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Platcher v. Health Professionals

September 18, 2007

JOHN PLATCHER, AS SPECIAL REPRESENTATIVE OF THE ESTATE OF CHARLES PLATCHER, DECEASED, PLAINTIFF,
v.
HEALTH PROFESSIONALS, LTD., ET AL., DEFENDANTS.



The opinion of the court was delivered by: Byron G. Cudmore, U.S. Magistrate Judge

OPINION

Before the Court is Plaintiff's Motion to Compel Defendants Baig and Ahmed to: 1) answer Plaintiff's third set of interrogatories ("Set C");

2) respond to Plaintiff's request to produce documents ("Set C"); and

3) produce the documents requested in Plaintiff's Amended Notice of Deposition to Defendant Baig. (d/e 163).*fn1

The discovery requests seek information about the Defendants' finances and wealth for purposes of the punitive damages sought in Count IV of the Third Amended Complaint. (d/e 57). Count IV in relevant part alleges that:

Faisal Ahmed was assigned to the care and treatment of the decedent. Ahmed was aware that the temperature in the HCU was too cold for human safety, he was aware that the decedent was lying nude on the floor and acted deliberately and recklessly in the care and safety of the decedent. (Third Amended Complaint, d/e 57, p. 10-11, para. 57).

As to Dr. Baig, Count IV alleges: " Mirza S. Baig placed the decedent in a strip cell with no clothes when he knew or should have known that the temperature within the cell was too cold for human safety . . . ." (Third Amended Complaint, d/e 57, p. 12, para. 66).

Federal Rule of Civil Procedure 26(b)(1) provides that the "[p]arties may obtain discovery regarding any matter, not privileged, that is relevant to the claim or defense of any party . . . ." Relevant information need not be admissible at trial if the discovery appears to be reasonably calculated to lead to the discovery of admissible evidence. The party opposing discovery has the burden of proving that the requested discovery should be disallowed. Etienne v. Wolverine Tube, Inc., 185 F.R.D. 653, 656 (D. Kan. 1999); Golden Valley Microwave Foods, Inc. v. Weaver Popcorn Co., 132 F.R.D. 204, 207 (N.D. Ind. 1990). District courts have broad discretion in matters relating to discovery. See Brown-Bey v. United States, 720 F.2d 467, 470-471 (7th Cir.1983); Eggleston v. Chicago Journeymen Plumbers' Local Union 130, 657 F.2d 890, 902 (7th Cir.1981); see also, Indianapolis Colts v. Mayor and City Council of Baltimore, 775 F.2d 177, 183 (7th Cir.1985) (on review, courts of appeal will reverse a decision of a district court relating to discovery only upon a clear showing of an abuse of discretion).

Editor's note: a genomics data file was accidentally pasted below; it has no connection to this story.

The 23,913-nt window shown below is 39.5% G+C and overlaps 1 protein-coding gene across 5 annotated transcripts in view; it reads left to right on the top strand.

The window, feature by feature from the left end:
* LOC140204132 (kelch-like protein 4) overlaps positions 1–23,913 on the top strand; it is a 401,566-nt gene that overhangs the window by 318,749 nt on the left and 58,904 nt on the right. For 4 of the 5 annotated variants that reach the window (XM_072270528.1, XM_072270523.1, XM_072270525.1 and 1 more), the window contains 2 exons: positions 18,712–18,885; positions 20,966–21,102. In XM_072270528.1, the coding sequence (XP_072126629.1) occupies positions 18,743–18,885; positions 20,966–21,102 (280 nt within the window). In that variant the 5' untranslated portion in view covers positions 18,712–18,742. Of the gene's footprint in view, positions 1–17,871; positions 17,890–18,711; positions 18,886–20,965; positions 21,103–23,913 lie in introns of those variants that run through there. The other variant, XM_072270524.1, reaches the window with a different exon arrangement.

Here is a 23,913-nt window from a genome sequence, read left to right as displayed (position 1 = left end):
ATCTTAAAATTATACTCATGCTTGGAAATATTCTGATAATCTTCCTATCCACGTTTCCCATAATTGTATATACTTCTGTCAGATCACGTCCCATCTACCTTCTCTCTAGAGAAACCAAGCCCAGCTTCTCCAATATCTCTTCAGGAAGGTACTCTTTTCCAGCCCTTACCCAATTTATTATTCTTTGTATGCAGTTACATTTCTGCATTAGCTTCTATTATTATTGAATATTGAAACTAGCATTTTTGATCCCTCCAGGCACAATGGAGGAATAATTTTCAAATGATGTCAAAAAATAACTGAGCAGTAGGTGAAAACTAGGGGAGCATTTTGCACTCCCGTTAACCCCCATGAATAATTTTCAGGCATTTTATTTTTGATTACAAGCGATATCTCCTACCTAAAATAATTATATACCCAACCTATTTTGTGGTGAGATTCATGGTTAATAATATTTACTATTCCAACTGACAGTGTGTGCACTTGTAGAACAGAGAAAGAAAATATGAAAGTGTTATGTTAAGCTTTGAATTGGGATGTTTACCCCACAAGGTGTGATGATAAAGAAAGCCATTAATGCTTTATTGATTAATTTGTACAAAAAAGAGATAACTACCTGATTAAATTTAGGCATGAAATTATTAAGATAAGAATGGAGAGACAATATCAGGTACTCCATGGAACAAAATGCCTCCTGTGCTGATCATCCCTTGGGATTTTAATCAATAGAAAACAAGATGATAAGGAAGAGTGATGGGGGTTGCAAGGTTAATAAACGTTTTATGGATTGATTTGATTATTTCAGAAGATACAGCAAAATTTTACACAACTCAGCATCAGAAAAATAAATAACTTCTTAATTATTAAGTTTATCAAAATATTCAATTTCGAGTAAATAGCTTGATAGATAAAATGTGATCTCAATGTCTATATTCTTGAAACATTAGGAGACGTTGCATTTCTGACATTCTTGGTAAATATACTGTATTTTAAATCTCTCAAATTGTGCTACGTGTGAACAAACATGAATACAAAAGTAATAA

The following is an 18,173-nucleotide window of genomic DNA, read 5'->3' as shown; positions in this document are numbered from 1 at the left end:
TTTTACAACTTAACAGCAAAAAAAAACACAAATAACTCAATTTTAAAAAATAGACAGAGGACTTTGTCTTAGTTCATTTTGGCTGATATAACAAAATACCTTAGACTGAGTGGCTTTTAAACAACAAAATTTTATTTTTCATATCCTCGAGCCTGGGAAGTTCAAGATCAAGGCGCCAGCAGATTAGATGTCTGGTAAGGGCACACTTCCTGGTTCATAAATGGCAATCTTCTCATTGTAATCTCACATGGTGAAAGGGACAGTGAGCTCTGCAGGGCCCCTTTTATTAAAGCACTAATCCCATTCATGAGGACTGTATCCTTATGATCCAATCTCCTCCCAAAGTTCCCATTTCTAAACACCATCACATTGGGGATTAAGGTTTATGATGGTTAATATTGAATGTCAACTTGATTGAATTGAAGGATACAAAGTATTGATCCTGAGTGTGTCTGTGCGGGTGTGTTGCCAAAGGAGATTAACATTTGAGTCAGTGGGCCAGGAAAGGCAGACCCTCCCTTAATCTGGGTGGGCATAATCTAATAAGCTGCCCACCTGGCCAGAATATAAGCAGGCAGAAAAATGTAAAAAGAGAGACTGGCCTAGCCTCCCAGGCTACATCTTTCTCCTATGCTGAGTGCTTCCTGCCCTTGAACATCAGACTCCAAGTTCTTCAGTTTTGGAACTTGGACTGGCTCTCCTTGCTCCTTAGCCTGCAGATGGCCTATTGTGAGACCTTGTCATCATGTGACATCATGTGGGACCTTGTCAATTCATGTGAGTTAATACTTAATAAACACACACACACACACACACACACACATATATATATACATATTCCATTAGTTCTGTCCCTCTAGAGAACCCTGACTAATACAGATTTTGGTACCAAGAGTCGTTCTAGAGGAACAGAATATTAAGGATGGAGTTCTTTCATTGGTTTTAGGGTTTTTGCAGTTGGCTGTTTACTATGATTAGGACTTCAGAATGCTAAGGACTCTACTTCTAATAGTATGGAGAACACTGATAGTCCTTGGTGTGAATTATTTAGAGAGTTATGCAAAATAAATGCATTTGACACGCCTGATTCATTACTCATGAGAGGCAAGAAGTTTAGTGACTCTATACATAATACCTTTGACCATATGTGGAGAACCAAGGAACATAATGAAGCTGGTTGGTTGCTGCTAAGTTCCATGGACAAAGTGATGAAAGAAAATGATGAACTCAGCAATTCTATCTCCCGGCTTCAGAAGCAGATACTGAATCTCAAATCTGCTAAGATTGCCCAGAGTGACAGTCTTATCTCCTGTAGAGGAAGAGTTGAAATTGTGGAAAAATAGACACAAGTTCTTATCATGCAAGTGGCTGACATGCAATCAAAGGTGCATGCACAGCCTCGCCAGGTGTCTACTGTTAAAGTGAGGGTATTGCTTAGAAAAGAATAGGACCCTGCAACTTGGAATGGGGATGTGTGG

Set C Interrogatories

Defendants Baig and Ahmed object on the grounds that Plaintiff did not obtain leave of court to serve more than 25 written interrogatories. They assert that they had already answered prior interrogatories which exceeded 25 in number before Plaintiff served the third set. (d/e 163, Ex. 3); Fed. R. Civ. P. 33(a). Plaintiff counters that this objection is untimely and therefore waived.

Plaintiff served the Set C interrogatories on Defendants Baig and Ahmed on June 13, 2007. (d/e 163, Ex. 1). Defendants Baig and Ahmed served their written objection on July 23, 2007, ten days late. (d/e 163, Ex. 1). Defendants, however, contend that Plaintiff cannot complain of the late response because Plaintiff had no authority to serve the third set of interrogatories initially. (d/e 165, pp. 4-5).

The prior interrogatories served by Plaintiff are not in the record, but Plaintiff does not dispute Defendants' assertion that those prior interrogatories already exceeded the 25-question limit. Plaintiff was therefore required by the plain language of Rule 33(a) to seek leave of court to serve Set C, unless Defendants chose to overlook the rule. That other parties in other cases have been willing to answer more than 25 interrogatories without objecting does not bar Defendants from asserting the objection here.*fn2 As to timeliness, the Court believes the Defendants' 10-day delay in serving a written response is excusable under Rule 33(b)(4), given that Plaintiff did not have leave to serve those interrogatories. Accordingly, Plaintiff's motion is denied as to the Set C interrogatories.

Set C Requests to Produce

That does not end the issue, however, because Plaintiff seeks to compel the same information through requests for production of documents. Plaintiff served the Request to Produce-Set C on July 26, 2007. Plaintiff did not file Defendants' written responses with the motion to compel, presumably because Defendants' time for response had not yet passed. It does not appear that the record has since been supplemented with Defendants' formal written response, if in fact there was one. See Local Rule 26.3(C)("Any motion filed under 26(c) or ...


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